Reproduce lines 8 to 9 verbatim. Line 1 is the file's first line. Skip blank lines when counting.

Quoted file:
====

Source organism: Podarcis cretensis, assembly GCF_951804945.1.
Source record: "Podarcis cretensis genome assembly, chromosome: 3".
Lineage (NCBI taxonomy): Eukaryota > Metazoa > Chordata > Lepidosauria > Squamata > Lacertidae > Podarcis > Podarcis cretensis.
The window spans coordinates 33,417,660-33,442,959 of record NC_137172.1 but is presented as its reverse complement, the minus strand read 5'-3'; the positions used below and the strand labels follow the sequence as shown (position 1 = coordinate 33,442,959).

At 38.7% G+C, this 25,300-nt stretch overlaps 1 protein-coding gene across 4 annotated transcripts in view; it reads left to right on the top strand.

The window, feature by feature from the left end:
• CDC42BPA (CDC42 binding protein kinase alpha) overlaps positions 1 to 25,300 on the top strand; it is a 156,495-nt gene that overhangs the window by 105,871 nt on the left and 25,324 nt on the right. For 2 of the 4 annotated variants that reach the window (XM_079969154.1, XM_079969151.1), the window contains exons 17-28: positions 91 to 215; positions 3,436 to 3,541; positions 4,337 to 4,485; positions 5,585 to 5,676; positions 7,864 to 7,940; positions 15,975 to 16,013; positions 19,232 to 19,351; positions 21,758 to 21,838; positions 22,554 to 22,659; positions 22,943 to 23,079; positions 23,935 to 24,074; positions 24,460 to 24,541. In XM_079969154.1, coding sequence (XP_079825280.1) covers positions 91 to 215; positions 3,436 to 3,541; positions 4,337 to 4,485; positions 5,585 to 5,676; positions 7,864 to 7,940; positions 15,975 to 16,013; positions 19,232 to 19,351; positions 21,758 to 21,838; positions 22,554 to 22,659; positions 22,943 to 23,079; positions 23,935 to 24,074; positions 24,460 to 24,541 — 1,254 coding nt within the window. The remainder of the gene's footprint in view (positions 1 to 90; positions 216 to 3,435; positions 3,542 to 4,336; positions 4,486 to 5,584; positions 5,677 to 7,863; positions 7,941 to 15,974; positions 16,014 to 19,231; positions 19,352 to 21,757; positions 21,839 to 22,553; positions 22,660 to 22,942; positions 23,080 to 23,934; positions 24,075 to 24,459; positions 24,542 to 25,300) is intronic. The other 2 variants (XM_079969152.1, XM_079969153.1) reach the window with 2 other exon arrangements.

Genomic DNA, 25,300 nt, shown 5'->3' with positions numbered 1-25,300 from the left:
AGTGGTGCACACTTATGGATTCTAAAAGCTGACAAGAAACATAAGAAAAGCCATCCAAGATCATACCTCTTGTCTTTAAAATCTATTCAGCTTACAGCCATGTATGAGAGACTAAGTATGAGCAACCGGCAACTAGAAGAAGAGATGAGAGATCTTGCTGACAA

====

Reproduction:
Genomic DNA, 25,300 nt, shown 5'->3' with positions numbered 1-25,300 from the left:
AGTGGTGCACACTTATGGATTCTAAAAGCTGACAAGAAACATAAGAAAAGCCATCCAAGATCATACCTCTTGTCTTTAAAATCTATTCAGCTTACAGCCATGTATGAGAGACTAAGTATGAGCAACCGGCAACTAGAAGAAGAGATGAGAGATCTTGCTGACAA